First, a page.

Environmental engineer Marc Edwards of Virginia Tech says an official's response to why Flint, Mich.'s water went untreated makes no sense
FLINT, Mich.—A water expert who first raised concerns about lead in Flint’s drinking water dismissed as “contrived” a city official’s suggestion in an email that anti-corrosive phosphates weren’t added to the Flint River because of worries that the chemicals would promote bacterial growth.
Environmental engineer Marc Edwards of Virginia Tech told The Associated Press that the Sept. 3 comment by Howard Croft, the former Flint public works director, was “a hindsight explanation” that came shortly after Edwards and his associates went public with warnings that the city’s drinking water was dangerous. The river already had sufficient levels of phosphates to nourish bacteria and adding more would have had no effect on them, he said.
“It’s very obvious this is a contrived explanation after the fact and it makes no sense,” Edwards said.
Flint stopped using treated water from Detroit and switched to the Flint River in 2014 to save money when the city was under state emergency financial management, an interim measure while a new pipeline to Lake Huron is built. The failure to deploy corrosion controls after the switch is considered a catastrophic mistake that enabled lead to leach from aging pipes and reach some homes.
The Michigan Department of Environmental Quality has acknowledged instructing Flint not to use corrosion controls, based on a misreading of federal regulations.
In his email to numerous state and local officials, Croft said a different concern had been identified.
As the city water plant was designed to begin treating river water, “optimization for lead was addressed and discussed” with an engineering firm and the DEQ, Croft wrote. “It was determined that having more data was advisable prior to the commitment of a specific optimization method. Most chemicals used in this process are phosphate based and phosphate can be a ‘food’ for bacteria.
“We have performed over one hundred and sixty lead tests throughout the city since switching over to the Flint River and remain within the EPA standards.”
The Associated Press obtained the email from the U.S. Environmental Protection Agency through a Freedom of Information Act request.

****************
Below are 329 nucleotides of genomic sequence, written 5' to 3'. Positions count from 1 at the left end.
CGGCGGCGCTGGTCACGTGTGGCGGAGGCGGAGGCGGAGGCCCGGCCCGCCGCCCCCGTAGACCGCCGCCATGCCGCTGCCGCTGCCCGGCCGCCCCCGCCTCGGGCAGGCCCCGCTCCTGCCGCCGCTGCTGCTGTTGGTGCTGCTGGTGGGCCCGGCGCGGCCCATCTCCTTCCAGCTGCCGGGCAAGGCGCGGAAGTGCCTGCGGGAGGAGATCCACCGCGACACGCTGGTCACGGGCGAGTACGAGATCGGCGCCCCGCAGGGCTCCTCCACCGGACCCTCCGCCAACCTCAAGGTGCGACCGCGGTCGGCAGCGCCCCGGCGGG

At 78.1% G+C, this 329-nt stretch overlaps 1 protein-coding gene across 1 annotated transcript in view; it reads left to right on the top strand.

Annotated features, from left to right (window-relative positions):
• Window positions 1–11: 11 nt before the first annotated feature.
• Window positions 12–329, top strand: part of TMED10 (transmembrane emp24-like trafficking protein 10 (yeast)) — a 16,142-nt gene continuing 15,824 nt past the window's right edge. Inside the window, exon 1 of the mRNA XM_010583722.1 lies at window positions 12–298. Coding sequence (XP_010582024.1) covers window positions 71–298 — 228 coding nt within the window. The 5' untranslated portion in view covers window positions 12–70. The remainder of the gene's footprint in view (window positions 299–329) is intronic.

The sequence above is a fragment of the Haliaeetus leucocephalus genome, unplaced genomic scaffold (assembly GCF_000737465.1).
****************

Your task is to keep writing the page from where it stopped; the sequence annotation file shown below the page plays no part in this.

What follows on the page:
Croft did not elaborate on the type of bacteria that anti-corrosive phosphates could promote. His email also didn’t say who ultimately decided against using corrosion control chemicals. Without them, the river’s highly corrosive water scraped lead from pipes and fixtures for more than a year.
If consumed, lead can cause developmental delays and learning disabilities. Flint has since moved back to the Detroit system. Officials hope anti-corrosion chemicals will recoat the pipes so the water is safe to drink without filters within months.
Edwards told the AP that when his research team sampled Flint drinking water in April 2015, it contained enough phosphate to feed bacteria even though extra phosphates hadn’t been added to inhibit corrosion during the previous year. The system’s pipes still had residual coating of phosphates from the years when they carried water from Detroit, which used corrosion controls, he said.
“This is a hindsight explanation,” Edwards said. “People figured out there was no corrosion control, that children had been lead poisoned, that we were finding very high lead in the water in late August, and people (were) asking questions—’Why aren’t you doing something about this?”’
Croft did not return an email message seeking comment. A DEQ official did not respond to a message seeking comment about whether bacteria had been a concern or discussed with Flint officials.
Croft’s Sept. 3 email made no reference to what has been the most frequently mentioned explanation for the decision on corrosion control: The DEQ told city officials that a federal rule on lead and copper pollution required first testing the river water for two six-month periods to determine whether controls were needed. In a Dec. 29 letter to Gov. Rick Snyder, a task force he appointed to investigate the Flint water crisis faulted the DEQ for a “single-minded legalistic” reading of the federal rule.
In an Aug. 31 email obtained by the AP, city utilities administrator Mike Glasgow told Croft that the DEQ had only recently advised adding phosphate as a corrosion inhibitor.
“We originally had this chemical in the design, but the DEQ did not mandate it from the start, they informed us to wait and see the results of our lead and copper to determine if this was necessary,” Glasgow wrote. He made no reference to bacteria.
Federal regulators say Michigan officials ignored the EPA’s advice to treat Flint water for corrosion-causing elements last year and delayed for months before telling the public about the health risks. State officials say the EPA shares blame for not expressing sufficient urgency.
“We are currently designing an optimization plan with the engineering firm that will be presented to the DEQ and upon approval we expect to have it implemented by January 2016,” Croft wrote in his email, adding that according to the DEQ, some cities have taken years to devise such a plan.